Regarding the Foster option; it opened up the possibility (and was spotted by many) that it could have been a development in tandem with the originally offered PVA/Brisac Gonzalez scheme. Examples: retainment of the arches; topography at HMT end; 'worm' structure being concentrating above train line/Belmont St side.

Sir Ian's 'vision', as he has stated on many occasion, holds no compromise - it's all or nothing - and so while it was rather nice for his campaign's headlines to have one of architecture's overlords, Foster, on the shortlist in all reality it would never have won because of the potential for the above argument to gain momentum and thus contradict with the rhetoric about only 'absolute transformation' at UTG (thus exposing their true motives).
Furry Boots
#8 Posted by Furry Boots on 18 Jan 2012 at 11:29 AM
7. Jaco Justice - Spot on. The Foster scheme was a much better prospect for Aberdeen but didn't win because it didn't accord with Ian Wood's (wholly misguided) vision for some kind of Californian "plaza". But by putting vanity before the common good it will very likely result in defeat at the referendum.
Hall Harper
#9 Posted by Hall Harper on 22 Jan 2012 at 16:52 PM
According to information being published in the media it's now going to cost £115m instead of the originally "budgeted" £140m. That'll be interesting!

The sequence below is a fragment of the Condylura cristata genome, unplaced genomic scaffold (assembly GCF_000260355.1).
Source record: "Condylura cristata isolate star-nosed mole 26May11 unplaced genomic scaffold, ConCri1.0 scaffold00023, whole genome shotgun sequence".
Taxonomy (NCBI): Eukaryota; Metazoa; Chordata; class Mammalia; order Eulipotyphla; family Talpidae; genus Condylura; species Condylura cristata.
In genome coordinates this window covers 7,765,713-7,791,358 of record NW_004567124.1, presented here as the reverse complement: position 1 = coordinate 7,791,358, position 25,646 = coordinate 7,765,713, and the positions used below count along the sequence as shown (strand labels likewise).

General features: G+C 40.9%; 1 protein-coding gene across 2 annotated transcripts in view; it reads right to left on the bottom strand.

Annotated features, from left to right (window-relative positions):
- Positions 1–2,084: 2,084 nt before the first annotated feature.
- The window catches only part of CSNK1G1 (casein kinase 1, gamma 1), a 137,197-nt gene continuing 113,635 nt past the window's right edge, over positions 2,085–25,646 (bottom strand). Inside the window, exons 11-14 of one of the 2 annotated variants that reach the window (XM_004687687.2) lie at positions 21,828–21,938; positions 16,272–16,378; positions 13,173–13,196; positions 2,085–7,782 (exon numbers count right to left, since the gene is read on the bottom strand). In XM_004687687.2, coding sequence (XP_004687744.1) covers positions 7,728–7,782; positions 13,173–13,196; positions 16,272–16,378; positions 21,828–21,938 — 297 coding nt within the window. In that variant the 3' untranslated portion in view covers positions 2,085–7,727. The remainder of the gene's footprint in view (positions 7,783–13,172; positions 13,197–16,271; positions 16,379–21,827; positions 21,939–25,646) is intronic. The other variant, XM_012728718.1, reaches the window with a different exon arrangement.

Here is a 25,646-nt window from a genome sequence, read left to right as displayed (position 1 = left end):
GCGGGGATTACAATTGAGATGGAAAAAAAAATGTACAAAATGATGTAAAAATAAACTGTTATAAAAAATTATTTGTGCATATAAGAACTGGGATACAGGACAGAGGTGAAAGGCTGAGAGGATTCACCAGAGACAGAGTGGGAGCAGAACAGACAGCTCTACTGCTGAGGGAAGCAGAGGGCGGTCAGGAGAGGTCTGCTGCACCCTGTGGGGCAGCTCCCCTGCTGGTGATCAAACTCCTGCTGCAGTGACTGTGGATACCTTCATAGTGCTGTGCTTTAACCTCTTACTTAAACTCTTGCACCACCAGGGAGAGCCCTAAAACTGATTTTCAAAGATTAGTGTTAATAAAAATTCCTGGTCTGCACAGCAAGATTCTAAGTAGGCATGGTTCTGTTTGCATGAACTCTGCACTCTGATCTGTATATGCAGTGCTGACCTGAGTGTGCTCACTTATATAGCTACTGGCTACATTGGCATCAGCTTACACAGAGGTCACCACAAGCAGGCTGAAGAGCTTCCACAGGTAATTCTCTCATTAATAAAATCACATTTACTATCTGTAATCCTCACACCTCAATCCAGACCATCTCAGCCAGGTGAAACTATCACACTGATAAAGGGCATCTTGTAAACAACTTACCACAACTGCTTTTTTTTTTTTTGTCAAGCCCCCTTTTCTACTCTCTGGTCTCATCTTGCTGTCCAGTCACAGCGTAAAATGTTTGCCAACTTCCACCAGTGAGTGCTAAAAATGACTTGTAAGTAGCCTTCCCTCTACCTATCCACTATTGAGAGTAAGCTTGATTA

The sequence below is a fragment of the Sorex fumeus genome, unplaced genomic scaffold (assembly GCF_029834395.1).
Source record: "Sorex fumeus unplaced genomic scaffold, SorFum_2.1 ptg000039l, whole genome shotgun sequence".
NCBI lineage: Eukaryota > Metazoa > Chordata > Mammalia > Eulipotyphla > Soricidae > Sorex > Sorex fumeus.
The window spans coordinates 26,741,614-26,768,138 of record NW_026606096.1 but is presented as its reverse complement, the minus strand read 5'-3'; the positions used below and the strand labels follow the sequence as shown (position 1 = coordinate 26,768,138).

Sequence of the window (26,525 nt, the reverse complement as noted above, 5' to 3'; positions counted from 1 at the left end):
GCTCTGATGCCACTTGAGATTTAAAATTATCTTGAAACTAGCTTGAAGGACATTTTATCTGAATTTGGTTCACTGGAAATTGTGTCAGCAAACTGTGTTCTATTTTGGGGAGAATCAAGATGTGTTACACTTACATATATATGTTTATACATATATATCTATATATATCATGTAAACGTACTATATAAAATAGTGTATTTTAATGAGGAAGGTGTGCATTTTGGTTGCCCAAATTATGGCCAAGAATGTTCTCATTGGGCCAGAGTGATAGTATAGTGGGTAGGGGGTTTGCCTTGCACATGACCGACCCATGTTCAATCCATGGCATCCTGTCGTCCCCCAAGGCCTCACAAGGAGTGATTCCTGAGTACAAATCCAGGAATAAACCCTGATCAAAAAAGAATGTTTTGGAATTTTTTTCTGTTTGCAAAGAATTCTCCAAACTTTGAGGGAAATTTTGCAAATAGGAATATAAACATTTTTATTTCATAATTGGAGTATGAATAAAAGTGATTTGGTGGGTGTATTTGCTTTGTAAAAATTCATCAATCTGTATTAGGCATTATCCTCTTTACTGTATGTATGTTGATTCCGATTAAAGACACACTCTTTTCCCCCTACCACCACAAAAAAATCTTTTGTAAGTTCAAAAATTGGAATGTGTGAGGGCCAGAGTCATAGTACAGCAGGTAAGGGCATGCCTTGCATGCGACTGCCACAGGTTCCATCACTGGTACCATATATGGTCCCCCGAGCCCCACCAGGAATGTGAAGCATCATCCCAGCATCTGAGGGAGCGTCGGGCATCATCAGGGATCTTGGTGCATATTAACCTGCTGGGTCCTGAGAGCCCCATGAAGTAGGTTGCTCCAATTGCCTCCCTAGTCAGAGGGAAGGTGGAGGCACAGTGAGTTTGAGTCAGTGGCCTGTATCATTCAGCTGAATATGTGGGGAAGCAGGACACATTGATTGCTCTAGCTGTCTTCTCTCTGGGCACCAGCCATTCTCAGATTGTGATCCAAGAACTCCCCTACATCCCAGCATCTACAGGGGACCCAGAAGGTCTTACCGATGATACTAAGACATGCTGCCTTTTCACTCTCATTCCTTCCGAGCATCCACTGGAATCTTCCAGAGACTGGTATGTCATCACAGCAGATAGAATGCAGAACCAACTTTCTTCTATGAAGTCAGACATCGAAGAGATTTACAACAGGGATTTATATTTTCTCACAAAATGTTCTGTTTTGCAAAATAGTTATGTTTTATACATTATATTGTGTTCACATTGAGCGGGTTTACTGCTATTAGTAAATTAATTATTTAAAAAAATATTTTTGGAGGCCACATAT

Neale Smith
#10 Posted by Neale Smith on 25 Jan 2012 at 00:28 AM
I shot the images for Malcolm Reading, I was there for the whole day, it was interesting to get the public opinion, a real 50/50 split, very little indifference. It'll be interesting to see how this works, one thing is for sure, the gardens need improving, it's just to what extent?
jackie bibby
#11 Posted by jackie bibby on 1 Feb 2012 at 22:40 PM
there are visions for the future and then this telly tubby land!!! , i liked norman foster's design personally
jackie bibby
#12 Posted by jackie bibby on 1 Feb 2012 at 22:40 PM
there are visions for the future and then this telly tubby land!!! , i liked norman foster's design personally
Rosa Redd
#13 Posted by Rosa Redd on 7 Feb 2012 at 00:37 AM
You should maybe see some of the comments on this site.. See also th links on the left-hand column..